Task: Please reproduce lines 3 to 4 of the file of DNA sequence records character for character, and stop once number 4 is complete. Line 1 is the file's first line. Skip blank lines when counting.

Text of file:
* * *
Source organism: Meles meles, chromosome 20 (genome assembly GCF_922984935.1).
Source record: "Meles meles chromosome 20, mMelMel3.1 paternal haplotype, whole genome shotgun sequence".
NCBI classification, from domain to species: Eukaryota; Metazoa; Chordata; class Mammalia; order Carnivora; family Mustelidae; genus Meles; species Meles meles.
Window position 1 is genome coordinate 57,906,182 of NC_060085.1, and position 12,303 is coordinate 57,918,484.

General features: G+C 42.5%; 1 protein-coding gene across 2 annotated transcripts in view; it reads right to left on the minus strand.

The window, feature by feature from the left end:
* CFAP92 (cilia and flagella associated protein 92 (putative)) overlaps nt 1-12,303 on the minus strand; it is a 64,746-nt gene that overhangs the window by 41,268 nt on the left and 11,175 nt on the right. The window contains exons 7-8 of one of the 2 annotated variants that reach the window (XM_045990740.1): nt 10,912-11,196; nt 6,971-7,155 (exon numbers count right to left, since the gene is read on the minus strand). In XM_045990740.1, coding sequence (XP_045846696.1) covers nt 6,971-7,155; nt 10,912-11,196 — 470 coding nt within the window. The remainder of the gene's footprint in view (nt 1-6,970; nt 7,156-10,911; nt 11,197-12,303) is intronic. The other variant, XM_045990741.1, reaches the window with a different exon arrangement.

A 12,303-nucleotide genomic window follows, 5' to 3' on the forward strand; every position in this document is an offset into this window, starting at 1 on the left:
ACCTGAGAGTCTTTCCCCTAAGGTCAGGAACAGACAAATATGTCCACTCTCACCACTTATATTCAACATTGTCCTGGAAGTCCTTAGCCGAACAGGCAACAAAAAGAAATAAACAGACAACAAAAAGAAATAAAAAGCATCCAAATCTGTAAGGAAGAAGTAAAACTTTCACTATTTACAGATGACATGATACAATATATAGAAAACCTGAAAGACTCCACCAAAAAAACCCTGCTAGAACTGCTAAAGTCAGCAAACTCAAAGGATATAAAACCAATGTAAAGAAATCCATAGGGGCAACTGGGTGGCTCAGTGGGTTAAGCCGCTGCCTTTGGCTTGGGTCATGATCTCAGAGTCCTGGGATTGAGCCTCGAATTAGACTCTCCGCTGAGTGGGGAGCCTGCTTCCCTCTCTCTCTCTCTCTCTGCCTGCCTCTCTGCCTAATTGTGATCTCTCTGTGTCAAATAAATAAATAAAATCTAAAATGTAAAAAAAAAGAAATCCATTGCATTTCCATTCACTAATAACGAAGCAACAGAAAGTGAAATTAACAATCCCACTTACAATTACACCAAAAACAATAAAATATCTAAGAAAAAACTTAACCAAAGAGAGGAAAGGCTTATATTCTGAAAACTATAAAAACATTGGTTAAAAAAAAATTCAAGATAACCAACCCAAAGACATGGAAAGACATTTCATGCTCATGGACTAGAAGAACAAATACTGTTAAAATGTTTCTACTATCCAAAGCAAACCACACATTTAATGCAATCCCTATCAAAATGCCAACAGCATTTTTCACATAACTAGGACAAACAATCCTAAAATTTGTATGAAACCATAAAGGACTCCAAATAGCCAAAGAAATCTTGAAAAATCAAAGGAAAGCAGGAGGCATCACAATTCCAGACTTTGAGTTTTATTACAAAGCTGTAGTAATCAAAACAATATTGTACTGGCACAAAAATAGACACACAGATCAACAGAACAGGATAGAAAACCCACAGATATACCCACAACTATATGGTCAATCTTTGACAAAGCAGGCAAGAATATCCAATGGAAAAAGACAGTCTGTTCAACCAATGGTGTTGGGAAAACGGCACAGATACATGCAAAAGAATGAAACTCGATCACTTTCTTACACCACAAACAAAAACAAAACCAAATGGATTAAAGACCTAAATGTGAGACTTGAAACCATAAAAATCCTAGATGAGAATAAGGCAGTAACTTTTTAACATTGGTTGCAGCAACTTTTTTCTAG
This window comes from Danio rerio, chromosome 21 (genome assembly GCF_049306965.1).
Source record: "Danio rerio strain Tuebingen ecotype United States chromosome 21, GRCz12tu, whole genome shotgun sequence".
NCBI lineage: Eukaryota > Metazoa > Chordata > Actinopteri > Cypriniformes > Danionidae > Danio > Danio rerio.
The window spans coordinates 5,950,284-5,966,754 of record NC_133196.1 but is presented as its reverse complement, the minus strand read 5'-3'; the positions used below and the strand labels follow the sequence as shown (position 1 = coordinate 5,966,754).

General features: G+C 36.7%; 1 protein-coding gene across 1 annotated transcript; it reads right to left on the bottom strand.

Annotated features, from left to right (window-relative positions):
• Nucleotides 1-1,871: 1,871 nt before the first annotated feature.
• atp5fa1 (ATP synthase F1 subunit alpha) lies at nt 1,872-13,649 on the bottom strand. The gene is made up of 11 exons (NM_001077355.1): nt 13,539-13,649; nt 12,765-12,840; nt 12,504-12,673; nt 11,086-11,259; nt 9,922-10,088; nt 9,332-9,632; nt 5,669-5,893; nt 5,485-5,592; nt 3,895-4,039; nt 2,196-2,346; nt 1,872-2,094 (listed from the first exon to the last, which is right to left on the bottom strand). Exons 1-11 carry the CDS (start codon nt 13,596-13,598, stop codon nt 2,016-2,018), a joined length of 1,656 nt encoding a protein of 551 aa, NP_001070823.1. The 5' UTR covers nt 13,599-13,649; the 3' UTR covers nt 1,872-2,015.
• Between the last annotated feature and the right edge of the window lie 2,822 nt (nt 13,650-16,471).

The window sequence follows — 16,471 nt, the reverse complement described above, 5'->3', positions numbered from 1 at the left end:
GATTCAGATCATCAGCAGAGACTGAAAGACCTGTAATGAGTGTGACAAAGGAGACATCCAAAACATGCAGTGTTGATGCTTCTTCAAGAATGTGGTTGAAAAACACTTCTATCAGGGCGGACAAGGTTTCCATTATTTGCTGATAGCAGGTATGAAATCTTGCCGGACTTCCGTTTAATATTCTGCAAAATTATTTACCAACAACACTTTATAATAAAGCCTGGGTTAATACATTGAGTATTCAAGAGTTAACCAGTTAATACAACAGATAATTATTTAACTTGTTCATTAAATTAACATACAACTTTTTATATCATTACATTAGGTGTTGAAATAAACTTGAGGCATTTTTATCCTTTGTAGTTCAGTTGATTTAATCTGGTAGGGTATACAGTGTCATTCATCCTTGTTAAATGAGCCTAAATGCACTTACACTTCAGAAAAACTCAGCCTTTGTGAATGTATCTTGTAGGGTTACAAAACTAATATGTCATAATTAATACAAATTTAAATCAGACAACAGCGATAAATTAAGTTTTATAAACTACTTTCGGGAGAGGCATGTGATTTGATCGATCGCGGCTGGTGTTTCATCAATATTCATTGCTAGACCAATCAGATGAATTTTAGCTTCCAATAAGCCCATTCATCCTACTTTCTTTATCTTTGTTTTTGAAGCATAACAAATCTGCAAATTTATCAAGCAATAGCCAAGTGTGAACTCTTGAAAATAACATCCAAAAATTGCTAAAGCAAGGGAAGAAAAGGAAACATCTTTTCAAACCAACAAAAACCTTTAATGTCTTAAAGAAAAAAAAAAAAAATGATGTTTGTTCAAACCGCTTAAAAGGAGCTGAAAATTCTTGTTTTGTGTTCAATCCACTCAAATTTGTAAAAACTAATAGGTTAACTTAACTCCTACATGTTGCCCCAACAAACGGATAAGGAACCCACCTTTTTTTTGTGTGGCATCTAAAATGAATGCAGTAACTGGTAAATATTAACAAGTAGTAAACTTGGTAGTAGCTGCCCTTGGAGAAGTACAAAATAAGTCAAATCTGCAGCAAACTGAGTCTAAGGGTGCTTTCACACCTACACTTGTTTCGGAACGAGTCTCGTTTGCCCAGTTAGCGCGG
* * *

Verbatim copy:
NCBI classification, from domain to species: Eukaryota; Metazoa; Chordata; class Mammalia; order Carnivora; family Mustelidae; genus Meles; species Meles meles.
Window position 1 is genome coordinate 57,906,182 of NC_060085.1, and position 12,303 is coordinate 57,918,484.